Saturday, February 19, 2011

The New Brazil - Riordan Roett

In short, something had changed in Brazil since the opening of the century. Was it due to luck? Careful planning? Or is Brazil’s rise best explained by one of Lula’s favorite sayings, ‘God is a Brazilian’?

The idea that university professors are isolated professionals who work in beautiful campuses isolated from real life is familiar in the Anglo-Saxon countries –though the stereotype has been adopted across the World thanks to mass media. The historical reasons behind the separation of the city and the university had for objective the isolation of academia from politics. Nowadays, as knowledge becomes increasingly complex and specialized, the isolated campuses allow construction of laboratories and facilities that would create disturbances were they located downtown. However, it is necessary to keep in mind that, one thousand years ago, when Oxford and Cambridge were in the process of being created, England was experiencing a political transformation that tried to limit the king (Magna Carta, and all that). Taking the direct control of knowledge off his hands was part of this process.

Having campuses separated from the city tends to be the rule across the Anglo-Saxon countries with the remarkable exception of three cities: London, New York, and Washington, DC.  I am not familiar with the dynamics of academic work in London or New York, but I can say that, in DC, politics shapes academia –and vice versa. This excellent article by Peter W. Singer from the Brookings Institution provides an excellent summary of the role played by think tanks in the DC political debate -and will save me some lines of dissertation. The article can be extended to the four universities located in DC that deal with politics and policy: Georgetown University, George Washington University, American University, and the School of Advanced International Studies (SAIS), a branch of The Johns Hopkins University.

This prelude is necessary to put Riordan Roett’s The New Brazil in context. Roett is the director of SAIS’ Western Hemisphere Program, he used to be an investment banker for fun, and received the Order of Rio Branco with the grade of Commander in 2000. The New Brazil was published just a couple of weeks before Brazil’s presidential elections in 2010 by Brookings, which is located literally across the street from Roett’s office.

Although The New Brazil describes Brazil’s past, present, and future in 152 pages, it is in reality an endorsement of Lula da Silva’s policies, and should be read as a vote of confidence for Dilma Rousseff (happily for Roett, she was elected president of Brazil; otherwise it would have been embarrassing to support a losing candidate). It should also be mentioned, however, that Roett has advised the US government in various capacities. More recently, he did consulting for the Obama foreign policy team during the transition between the election and the inauguration. Therefore, Roett tries to find a compromise between his admiration for Lula and the strategic interest of his country. From that perspective, you will only need to read the last 3 chapters (43 pages) to get the main message: Lula was good, though his foreign policy regarding Honduras and Iran were mistakes that question the idea of Brazil as a responsible world player.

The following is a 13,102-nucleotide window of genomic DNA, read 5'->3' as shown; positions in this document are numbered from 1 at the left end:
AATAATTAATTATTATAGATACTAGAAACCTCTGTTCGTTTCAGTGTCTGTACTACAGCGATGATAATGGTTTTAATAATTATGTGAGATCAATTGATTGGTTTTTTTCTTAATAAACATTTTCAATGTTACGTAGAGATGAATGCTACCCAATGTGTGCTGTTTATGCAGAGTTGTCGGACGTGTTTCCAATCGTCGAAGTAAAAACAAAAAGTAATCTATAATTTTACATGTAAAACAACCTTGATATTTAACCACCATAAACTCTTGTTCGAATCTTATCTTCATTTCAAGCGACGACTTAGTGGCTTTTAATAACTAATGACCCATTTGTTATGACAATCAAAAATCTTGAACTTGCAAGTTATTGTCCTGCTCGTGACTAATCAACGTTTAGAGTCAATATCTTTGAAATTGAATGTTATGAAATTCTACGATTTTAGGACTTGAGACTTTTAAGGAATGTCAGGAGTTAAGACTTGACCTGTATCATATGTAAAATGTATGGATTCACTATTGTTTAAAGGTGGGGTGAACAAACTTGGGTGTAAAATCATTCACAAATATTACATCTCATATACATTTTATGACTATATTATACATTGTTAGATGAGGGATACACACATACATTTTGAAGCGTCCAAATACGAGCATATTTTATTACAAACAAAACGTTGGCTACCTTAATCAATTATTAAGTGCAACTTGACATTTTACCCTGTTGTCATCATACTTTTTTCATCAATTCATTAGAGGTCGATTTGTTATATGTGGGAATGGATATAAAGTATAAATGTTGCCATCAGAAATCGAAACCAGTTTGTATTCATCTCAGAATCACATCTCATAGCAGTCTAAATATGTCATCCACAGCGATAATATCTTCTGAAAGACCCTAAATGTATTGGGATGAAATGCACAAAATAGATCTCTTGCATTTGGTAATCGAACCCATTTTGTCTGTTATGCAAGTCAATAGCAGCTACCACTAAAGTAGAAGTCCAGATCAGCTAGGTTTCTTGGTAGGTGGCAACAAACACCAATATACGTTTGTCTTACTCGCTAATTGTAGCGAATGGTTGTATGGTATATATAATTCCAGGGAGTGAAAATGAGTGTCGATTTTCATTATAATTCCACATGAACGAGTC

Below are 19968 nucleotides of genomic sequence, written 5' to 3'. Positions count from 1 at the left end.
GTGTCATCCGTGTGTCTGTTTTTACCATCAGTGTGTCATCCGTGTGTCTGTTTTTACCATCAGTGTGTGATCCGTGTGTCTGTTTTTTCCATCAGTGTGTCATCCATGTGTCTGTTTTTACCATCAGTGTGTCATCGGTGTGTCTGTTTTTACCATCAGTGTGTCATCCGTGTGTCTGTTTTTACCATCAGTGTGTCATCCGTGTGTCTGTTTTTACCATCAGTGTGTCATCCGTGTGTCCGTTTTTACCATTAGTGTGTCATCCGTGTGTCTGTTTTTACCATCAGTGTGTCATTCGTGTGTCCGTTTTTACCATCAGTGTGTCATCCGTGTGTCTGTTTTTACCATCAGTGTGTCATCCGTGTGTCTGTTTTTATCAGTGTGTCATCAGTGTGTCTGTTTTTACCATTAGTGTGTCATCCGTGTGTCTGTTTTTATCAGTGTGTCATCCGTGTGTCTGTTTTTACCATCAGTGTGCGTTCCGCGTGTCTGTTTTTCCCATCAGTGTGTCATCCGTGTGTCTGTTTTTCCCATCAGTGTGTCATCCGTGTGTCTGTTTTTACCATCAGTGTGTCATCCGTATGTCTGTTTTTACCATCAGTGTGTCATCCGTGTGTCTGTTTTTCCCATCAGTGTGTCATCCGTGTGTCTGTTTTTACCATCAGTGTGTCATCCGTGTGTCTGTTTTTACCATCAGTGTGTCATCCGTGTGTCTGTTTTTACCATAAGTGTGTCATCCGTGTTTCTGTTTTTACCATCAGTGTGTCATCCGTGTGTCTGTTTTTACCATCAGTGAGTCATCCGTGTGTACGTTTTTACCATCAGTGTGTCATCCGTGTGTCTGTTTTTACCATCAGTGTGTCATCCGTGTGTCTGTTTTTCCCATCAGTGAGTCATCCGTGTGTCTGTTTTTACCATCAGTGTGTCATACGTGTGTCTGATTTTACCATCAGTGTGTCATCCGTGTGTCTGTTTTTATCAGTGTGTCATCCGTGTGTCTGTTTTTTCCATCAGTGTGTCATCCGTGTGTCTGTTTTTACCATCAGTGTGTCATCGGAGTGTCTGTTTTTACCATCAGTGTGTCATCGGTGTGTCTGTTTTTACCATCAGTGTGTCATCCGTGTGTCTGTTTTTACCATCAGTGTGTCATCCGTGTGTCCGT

Roett is right in saying that Brazil’s policy regarding Honduras and Iran was a disaster. As Jorge Castañeda has argued, Brazil cannot pretend to be a World class deal-broker player until it plays that role in South America. Sadly, Brazil is far from being in that position. For instance, Brazil has not played any role in the resolution of the pulp mill dispute between Argentina and Uruguay, just to mention a minor foreign policy issue that escalated due to the lack of an effective regional leadership.

And, as far as the economic success of Brazil is concerned, two words of caution should be mentioned. First, it is mostly a commodity story. Though Brazil has remarkably moved up in the technological production ladder, more than half of its imports are still commodities. At this point, we should know how that ends. Second, while Brazil’s net debt has decreased considerably since 1998, the level of liabilities is still high once the operations of BNDES are accounted for (Roett mentions BNDES only three times in the book; none of them to discuss its debt issues). This article by Roubini summarizes the BNDES issue. We will not see the extent of Brazil indebtedness for the next two years, while interest rates in the developed countries are low, but a spectacular crash once the Fed starts increasing the rates (say, 5 years) is not out of order.

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